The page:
Well, despite these efforts, mass closures of underperforming stores has become the norm over the last decade or so. As a result, mall owners have been forced to play high-stakes musical chairs in order to keep stores occupied. In 2021, Business Insider reported that, “Roughly 80,000 stores are doomed to close in the next 5 years,” calling this trend the “retail apocalypse”. Not only have shoppers lost interest in shopping malls, but stores have, too.
COVID-19 Further Changed the Way We Shop
Given that malls were already having a rough time before 2020, the mandatory global shutdowns didn’t help. For many brands or shopping centers, these shutdowns were the final nail in the coffin, so to speak. Convenient and safe, online shopping experienced quite the boom. To keep up with e-commerce giant Amazon, other big-name retailers like Target and Walmart started offering free two-day shipping, too. In short, the cards are really stacked against in-person shopping centers.
In 2020, malls hit a record closing rate — roughly 15% — and that rate shows no signs of slowing. In fact, Coresight Research estimates that 25% of America’s roughly 1,000 malls will close over the next few years. Clearly, the COVID-19 pandemic accelerated a process that has been well underway.
But retail spaces aren’t the only in-person facilities feeling this post-COVID shift. CNBC reports that Moody’s Analytics REIS found that both apartment and office development will be down, too, falling 15.6% and 10% respectively. For comparison, retail development is expected to fall about 15.7%. Maybe folks who have been itching to “return to normal” will flock to malls in this post-height of COVID-19 world — but it probably won’t be enough to redirect the sector’s overall trajectory.
So, Are There Any Upsides to the Death of the American Mall?
Feeling optimistic? You could say that every problem creates an opportunity for great solutions. That said, we may just have to reimagine shopping malls and repurpose those spaces to make them more useful in today’s world. Luckily, this innovation has already begun.
Presently, there are malls — or sections of malls — being repurposed into affordable housing. Remember the Arcade Providence? This historic Greek Revival-style building has been repurposed into a residential facility. The $7 million renovation has resulted in 48 low-cost micro-lofts — the rent is about $550 a month for a one-bedroom apartment, though there’s certainly an emphasis on shared spaces, and a lack of personal, in-unit amenities. Still, the building remains mindful of its past by offering 17 retail shops and restaurants on its ground floor.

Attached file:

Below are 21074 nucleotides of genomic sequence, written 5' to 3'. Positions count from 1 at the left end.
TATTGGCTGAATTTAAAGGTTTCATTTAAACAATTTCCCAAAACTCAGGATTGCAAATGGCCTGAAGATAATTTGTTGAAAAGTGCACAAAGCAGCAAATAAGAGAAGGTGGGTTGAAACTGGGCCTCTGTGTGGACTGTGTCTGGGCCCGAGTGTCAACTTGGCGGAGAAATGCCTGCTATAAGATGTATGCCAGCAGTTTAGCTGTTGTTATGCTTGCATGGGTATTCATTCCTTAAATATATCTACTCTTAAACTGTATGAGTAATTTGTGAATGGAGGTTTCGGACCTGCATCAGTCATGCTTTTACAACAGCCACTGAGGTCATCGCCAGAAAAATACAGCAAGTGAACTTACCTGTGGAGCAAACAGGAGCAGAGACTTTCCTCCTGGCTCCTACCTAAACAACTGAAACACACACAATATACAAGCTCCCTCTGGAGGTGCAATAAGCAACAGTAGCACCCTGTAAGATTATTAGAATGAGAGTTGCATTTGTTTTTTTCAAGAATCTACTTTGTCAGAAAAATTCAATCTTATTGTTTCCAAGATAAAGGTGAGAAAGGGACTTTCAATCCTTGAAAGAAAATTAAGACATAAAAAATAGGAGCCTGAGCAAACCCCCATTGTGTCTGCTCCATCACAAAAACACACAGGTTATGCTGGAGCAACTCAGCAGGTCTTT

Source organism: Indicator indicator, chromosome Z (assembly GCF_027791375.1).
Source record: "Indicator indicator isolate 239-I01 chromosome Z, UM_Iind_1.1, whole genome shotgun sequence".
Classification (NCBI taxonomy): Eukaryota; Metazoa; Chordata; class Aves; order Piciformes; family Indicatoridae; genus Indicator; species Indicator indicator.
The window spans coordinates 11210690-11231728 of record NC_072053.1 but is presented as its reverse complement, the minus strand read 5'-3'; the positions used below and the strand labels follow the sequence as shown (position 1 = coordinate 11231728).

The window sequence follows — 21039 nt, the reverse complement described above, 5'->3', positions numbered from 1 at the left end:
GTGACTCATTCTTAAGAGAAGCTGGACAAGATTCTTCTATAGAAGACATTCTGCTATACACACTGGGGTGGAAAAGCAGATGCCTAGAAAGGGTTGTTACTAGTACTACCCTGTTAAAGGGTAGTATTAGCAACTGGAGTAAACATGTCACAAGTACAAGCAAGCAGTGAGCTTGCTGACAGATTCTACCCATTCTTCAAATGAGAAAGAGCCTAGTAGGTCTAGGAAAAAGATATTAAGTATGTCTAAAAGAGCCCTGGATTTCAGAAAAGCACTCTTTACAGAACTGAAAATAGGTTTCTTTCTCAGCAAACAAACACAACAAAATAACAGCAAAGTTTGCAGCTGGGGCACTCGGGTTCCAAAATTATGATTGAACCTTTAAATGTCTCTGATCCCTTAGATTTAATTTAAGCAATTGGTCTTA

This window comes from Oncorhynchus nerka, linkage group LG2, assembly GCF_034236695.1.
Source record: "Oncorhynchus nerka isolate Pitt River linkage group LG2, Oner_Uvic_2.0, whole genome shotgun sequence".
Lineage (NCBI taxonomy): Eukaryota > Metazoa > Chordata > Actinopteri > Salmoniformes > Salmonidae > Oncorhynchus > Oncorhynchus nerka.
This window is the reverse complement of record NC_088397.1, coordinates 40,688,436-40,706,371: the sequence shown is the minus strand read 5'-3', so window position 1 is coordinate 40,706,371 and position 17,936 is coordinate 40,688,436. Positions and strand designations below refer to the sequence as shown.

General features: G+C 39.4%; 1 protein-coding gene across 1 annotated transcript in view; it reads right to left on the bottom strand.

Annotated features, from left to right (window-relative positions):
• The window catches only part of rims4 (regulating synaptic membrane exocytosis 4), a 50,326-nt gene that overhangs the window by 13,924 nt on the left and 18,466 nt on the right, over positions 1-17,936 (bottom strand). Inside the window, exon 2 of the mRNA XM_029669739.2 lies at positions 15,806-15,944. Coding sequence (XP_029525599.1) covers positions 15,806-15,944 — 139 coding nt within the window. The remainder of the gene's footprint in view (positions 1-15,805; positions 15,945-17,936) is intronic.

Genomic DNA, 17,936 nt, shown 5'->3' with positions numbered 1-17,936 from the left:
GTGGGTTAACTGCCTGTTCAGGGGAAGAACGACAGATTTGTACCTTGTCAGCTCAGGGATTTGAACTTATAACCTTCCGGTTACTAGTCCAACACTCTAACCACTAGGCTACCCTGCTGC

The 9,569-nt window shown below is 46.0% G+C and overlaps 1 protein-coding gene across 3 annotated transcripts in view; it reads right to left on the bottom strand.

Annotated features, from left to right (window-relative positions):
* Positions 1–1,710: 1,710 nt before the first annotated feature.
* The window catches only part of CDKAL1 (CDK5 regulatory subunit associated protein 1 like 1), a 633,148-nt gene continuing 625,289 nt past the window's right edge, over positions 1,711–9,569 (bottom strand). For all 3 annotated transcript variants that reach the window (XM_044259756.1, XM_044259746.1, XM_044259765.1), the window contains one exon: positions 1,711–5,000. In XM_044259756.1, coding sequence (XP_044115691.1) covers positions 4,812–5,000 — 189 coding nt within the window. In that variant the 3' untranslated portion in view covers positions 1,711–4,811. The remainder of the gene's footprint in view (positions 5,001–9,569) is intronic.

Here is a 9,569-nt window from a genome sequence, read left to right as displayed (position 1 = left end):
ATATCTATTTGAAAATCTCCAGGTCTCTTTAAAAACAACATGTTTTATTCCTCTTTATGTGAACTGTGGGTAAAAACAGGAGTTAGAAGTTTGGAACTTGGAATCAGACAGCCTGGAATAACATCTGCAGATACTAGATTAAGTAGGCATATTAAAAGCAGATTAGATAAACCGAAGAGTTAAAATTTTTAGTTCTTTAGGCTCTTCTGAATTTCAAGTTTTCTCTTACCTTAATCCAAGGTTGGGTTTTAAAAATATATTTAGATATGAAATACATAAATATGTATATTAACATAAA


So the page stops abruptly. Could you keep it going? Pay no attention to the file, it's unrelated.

California hopes to hop on this trend and turn empty malls into affordable housing. But there are barriers. For starters, rezoning malls into apartments isn’t easy. While California lawmakers want to tackle that issue through legislation, it’s not the only hurdle. “Cities who don’t really want to let go of that sales tax revenue,” David Garcia, a housing researcher at the University of California, Berkeley, told Marketplace. That said, some of these transformations might lead to more luxury-style apartments, not affordable housing, which isn’t optimal, especially not for various areas in California.
But apartments aren’t the only exciting solution when it comes to rethinking these vast spaces. Many malls have become offices for government agencies, such as the Department of Motor Vehicles’ (DMV) branches, or allowed businesses that focus on services or medical needs — cosmetic dental practices, hair boutiques, and more — instead of goods to move in. But that’s not all; some malls have pivoted to housing thrift stores, food banks, child- and pet-care services and other community-focused offerings.
Sure, there are less department stores and less chain stores, but these newly transformed spaces often provide their own value. At one time, shopping malls provided much-needed resources to the surrounding communities, but, now, these often-abandoned spaces are providing a new set of much-needed services and resources — all because we’re rethinking what we need most.